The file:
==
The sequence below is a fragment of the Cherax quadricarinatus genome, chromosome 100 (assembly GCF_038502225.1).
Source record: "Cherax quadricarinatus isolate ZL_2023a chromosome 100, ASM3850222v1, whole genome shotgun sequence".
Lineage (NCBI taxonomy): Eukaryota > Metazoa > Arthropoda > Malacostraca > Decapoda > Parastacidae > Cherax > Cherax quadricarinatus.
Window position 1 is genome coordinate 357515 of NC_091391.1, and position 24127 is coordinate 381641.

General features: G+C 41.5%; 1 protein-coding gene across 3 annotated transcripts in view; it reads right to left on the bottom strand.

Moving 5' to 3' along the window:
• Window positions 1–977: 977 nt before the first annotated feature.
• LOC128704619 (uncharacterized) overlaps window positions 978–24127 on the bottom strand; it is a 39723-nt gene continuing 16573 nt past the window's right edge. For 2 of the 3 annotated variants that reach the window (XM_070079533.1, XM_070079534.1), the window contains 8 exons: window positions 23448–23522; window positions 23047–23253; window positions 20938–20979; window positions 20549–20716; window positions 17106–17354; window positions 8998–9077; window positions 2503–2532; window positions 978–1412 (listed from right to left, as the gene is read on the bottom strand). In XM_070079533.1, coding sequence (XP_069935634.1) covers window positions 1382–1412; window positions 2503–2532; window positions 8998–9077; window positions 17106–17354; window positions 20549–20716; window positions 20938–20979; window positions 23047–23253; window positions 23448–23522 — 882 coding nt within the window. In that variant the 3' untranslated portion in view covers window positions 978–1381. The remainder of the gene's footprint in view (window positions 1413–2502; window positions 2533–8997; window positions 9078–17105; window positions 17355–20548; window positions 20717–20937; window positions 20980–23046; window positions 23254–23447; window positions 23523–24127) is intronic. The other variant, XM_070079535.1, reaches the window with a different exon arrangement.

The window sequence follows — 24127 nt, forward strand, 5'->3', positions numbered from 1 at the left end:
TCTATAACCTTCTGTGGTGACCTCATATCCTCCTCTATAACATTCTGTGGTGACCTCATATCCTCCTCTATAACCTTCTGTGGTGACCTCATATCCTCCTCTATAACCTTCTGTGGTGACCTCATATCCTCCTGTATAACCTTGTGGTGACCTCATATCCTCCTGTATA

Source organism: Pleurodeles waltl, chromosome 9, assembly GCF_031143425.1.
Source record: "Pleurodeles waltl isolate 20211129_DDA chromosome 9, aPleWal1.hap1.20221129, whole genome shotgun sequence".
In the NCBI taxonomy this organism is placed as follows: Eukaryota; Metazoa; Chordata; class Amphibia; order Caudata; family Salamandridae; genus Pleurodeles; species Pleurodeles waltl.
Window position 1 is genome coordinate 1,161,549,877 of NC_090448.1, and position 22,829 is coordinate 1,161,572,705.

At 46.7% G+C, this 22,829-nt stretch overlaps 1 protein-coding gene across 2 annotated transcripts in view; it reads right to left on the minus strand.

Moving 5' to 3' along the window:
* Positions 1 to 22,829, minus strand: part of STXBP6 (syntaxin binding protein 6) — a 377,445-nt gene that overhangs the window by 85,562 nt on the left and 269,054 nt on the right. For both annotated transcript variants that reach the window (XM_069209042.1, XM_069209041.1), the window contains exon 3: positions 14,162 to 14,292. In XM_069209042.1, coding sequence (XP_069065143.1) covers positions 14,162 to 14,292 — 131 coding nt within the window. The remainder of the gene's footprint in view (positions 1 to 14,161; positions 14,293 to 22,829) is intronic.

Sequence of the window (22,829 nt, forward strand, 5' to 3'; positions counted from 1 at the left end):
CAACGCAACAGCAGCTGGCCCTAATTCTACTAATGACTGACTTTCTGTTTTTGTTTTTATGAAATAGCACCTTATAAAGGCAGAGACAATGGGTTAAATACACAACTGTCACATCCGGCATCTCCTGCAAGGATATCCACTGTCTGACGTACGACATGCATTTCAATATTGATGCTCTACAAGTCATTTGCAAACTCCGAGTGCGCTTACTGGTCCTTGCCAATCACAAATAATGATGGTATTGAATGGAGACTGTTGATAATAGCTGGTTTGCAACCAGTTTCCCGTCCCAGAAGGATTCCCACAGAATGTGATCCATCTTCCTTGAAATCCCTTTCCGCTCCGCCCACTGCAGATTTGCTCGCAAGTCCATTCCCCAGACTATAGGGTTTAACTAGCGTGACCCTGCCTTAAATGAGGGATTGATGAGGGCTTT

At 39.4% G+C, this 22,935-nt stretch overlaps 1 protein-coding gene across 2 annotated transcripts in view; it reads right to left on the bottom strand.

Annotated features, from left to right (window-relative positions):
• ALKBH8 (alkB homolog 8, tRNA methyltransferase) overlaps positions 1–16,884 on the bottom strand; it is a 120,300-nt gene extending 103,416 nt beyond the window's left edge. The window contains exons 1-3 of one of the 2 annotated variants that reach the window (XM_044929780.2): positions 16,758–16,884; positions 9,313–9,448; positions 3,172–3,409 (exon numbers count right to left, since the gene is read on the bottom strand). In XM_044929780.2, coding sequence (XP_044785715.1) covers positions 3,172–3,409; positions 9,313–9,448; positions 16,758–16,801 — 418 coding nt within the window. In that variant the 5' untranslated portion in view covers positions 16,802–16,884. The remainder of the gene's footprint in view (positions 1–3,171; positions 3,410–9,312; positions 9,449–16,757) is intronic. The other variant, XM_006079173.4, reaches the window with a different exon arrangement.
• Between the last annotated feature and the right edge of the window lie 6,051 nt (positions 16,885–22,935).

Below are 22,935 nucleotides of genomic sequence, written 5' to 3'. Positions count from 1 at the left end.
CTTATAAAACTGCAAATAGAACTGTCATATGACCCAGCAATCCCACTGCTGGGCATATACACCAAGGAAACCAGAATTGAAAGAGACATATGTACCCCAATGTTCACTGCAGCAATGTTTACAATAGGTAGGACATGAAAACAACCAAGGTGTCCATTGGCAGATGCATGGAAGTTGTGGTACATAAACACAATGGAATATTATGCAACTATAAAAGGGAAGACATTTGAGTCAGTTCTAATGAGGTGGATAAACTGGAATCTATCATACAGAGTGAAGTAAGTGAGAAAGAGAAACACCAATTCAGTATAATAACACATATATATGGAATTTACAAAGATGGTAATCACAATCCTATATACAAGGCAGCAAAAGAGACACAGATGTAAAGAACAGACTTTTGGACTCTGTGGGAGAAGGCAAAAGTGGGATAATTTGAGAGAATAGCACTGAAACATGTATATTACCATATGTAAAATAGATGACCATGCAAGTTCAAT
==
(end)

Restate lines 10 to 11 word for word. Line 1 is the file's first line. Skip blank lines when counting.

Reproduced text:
TCTATAACCTTCTGTGGTGACCTCATATCCTCCTCTATAACATTCTGTGGTGACCTCATATCCTCCTCTATAACCTTCTGTGGTGACCTCATATCCTCCTCTATAACCTTCTGTGGTGACCTCATATCCTCCTGTATAACCTTGTGGTGACCTCATATCCTCCTGTATA

Source organism: Pleurodeles waltl, chromosome 9, assembly GCF_031143425.1.